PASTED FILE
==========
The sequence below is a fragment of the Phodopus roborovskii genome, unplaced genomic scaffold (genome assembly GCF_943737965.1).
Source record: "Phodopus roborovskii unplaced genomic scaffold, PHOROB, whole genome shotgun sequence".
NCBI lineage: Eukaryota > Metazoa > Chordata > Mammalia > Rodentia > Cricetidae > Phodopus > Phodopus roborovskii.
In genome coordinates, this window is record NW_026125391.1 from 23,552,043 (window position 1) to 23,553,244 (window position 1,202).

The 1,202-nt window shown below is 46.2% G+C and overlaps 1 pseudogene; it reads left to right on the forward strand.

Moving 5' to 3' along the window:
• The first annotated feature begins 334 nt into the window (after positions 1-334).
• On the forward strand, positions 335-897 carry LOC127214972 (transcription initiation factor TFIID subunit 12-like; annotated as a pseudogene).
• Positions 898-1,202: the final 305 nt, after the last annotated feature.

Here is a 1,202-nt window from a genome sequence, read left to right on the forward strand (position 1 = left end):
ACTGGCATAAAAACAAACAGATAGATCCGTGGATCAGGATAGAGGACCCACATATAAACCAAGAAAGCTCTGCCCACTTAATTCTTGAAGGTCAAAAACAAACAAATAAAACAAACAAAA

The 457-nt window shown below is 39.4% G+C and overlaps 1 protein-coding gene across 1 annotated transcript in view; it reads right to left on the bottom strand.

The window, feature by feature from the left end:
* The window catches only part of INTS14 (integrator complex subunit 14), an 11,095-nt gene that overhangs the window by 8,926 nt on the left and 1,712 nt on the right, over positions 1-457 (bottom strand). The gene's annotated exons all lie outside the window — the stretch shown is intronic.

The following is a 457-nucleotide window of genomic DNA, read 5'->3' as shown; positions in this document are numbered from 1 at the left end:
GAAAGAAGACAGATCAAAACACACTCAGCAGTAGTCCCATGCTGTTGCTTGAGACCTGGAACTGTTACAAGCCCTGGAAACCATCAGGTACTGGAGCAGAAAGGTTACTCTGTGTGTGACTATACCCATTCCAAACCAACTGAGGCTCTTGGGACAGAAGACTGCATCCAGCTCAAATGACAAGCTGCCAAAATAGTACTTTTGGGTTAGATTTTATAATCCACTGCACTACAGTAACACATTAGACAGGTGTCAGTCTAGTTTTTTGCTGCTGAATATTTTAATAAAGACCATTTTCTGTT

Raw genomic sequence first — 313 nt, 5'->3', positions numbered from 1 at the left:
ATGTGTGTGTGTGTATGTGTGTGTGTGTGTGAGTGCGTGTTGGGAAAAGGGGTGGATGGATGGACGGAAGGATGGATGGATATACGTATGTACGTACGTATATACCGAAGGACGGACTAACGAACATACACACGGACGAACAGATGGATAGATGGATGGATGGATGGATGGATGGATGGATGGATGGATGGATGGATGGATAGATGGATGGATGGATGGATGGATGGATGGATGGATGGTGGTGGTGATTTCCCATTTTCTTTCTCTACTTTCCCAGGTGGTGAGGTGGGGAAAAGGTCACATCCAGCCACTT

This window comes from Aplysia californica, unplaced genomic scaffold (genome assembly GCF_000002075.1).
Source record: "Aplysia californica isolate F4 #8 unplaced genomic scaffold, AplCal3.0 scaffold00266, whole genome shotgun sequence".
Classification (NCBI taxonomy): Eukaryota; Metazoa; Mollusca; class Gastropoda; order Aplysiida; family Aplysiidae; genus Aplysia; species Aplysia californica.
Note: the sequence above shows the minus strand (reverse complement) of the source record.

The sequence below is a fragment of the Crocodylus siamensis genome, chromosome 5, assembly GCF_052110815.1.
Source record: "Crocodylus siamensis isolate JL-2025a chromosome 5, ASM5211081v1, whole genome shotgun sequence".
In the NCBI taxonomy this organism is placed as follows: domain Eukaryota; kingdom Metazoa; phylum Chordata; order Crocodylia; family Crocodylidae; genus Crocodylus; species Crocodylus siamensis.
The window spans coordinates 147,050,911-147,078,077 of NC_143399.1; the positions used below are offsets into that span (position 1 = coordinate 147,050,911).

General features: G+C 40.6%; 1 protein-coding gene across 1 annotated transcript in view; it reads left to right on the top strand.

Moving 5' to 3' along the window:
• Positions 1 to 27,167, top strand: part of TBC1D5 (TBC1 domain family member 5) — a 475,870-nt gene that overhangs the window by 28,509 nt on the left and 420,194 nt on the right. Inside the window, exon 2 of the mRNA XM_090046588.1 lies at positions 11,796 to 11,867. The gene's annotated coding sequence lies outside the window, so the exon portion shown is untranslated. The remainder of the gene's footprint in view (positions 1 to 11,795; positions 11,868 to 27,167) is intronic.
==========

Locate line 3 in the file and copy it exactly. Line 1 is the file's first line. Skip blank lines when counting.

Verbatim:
NCBI lineage: Eukaryota > Metazoa > Chordata > Mammalia > Rodentia > Cricetidae > Phodopus > Phodopus roborovskii.